Anterior Glenohumeral Instability


Anterior dislocations account for nearly 95% of all shoulder dislocations. This typically occurs in athletes who are 25 years old and younger. Males are much more commonly affected than are females .The most common mechanism of injury is a fall onto an outstretched arm. The extremity is typically in an externally rotated and abducted position. The history and physical examination are crucial elements in the treatment of shoulder instability. The diagnosis is usually not subtle if the patient sustains an acute dislocation, but may be much more difficult in overhead athletes who may have subtle subluxation episodes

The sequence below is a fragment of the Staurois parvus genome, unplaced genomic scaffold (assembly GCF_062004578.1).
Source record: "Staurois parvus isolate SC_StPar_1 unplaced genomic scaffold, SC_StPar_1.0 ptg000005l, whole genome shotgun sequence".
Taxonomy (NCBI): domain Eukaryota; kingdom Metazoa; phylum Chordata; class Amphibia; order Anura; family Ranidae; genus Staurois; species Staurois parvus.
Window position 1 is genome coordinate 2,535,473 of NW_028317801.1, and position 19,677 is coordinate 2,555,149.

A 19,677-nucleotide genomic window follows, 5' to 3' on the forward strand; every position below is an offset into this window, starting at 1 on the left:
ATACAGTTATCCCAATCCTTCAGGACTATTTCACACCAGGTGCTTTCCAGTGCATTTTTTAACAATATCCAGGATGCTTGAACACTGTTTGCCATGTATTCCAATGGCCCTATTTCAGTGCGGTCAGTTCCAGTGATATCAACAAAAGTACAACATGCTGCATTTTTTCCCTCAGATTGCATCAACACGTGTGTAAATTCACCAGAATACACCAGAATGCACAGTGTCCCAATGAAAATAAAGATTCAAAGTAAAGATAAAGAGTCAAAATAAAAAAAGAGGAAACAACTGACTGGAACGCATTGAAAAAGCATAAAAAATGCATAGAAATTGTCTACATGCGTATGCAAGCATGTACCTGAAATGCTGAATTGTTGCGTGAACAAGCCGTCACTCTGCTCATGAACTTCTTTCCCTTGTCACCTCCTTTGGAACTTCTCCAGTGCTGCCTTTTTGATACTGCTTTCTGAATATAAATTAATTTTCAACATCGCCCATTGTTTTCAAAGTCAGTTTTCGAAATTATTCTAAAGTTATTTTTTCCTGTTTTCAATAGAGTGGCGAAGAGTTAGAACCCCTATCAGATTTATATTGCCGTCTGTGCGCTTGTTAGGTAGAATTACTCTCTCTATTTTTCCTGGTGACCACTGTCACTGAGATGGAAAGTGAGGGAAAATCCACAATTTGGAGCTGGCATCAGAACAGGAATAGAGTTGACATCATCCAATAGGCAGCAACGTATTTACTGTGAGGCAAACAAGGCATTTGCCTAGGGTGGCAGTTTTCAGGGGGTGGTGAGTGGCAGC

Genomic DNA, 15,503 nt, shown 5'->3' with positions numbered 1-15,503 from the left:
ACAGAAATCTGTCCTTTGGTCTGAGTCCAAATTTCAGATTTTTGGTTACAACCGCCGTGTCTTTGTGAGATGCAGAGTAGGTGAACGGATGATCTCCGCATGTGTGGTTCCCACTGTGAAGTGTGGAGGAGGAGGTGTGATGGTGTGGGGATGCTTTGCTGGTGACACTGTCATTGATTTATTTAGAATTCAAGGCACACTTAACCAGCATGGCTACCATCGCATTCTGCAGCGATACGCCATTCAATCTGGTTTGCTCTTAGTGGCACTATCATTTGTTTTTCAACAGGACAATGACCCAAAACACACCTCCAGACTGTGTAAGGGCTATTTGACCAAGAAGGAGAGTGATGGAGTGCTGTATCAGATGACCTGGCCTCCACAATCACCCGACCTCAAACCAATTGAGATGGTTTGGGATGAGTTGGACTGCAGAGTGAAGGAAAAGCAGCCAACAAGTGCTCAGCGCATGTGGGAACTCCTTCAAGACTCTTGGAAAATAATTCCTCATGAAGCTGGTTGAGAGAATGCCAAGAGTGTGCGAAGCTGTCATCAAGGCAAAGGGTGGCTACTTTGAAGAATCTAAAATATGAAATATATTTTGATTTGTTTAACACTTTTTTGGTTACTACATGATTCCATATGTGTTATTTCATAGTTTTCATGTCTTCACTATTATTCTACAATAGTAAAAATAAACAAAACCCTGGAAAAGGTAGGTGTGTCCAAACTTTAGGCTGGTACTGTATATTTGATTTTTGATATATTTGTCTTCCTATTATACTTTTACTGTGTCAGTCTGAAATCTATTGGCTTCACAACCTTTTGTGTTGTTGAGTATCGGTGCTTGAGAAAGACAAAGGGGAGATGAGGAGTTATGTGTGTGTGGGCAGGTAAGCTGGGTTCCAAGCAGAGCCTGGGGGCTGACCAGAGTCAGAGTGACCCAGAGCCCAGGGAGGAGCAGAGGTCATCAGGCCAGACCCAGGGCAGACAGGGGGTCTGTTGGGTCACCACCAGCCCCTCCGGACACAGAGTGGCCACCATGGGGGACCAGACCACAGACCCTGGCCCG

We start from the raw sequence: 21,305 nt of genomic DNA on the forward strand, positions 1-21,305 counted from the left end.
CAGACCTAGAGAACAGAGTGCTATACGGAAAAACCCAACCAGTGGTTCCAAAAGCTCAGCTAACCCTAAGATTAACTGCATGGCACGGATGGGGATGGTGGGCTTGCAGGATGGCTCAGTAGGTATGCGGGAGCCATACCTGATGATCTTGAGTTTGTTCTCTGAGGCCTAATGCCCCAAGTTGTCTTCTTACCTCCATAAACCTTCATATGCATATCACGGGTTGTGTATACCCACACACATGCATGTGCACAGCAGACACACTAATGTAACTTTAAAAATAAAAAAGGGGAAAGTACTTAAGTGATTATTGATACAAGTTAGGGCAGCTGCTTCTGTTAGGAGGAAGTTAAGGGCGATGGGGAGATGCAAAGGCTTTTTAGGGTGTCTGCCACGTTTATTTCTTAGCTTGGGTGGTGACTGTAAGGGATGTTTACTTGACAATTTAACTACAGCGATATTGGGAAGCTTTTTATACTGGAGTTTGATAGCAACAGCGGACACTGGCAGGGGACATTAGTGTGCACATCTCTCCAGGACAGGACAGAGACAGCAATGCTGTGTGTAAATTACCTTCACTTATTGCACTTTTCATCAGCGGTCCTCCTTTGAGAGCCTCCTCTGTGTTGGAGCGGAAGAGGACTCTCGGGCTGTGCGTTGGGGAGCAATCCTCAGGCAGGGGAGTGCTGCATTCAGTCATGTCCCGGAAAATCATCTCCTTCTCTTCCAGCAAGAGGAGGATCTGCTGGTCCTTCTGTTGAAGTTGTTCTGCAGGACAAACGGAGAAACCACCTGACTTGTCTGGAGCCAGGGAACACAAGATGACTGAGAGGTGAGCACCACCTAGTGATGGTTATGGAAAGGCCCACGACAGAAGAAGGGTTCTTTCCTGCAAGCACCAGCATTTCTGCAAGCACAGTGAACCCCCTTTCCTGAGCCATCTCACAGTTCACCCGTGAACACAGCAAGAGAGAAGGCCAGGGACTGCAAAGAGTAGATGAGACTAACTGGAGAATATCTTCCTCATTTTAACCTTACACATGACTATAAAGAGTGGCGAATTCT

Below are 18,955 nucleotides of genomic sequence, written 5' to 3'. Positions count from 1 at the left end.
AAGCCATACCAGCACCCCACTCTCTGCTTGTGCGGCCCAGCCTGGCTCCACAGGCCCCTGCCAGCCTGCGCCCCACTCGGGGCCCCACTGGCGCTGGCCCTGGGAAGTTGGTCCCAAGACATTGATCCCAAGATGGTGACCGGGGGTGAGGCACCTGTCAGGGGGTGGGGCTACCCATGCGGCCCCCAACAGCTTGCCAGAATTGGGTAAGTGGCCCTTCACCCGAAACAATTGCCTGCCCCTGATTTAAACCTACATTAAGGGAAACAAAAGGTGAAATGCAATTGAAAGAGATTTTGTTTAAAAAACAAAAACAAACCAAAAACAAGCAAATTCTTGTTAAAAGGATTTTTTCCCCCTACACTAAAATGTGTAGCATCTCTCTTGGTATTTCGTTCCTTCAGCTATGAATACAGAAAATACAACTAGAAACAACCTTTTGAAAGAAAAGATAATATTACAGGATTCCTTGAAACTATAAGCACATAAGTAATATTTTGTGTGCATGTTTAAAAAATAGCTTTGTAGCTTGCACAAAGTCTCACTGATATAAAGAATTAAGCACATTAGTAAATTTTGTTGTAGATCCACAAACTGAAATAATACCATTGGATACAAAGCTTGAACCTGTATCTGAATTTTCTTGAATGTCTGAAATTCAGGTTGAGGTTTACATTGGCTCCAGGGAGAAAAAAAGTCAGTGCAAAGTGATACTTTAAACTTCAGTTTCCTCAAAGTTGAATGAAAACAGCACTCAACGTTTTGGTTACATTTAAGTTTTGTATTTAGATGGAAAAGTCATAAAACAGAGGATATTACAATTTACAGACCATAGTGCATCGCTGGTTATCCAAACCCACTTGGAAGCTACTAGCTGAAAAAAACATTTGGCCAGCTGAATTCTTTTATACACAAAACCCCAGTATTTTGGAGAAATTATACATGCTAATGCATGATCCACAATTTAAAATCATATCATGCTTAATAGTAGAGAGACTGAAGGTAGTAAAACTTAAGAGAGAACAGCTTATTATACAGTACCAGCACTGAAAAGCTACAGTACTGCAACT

This article reviews the pathophysiology and clinical presentation of anterior glenohumeral instability, and reviews management options for treating anterior glenohumeral instability, including nonsurgical intervention. The article reviews considerations in surgical management and presents two surgical techniques in depth: open anteroinferior capsular shift and arthroscopic Bankart repair.

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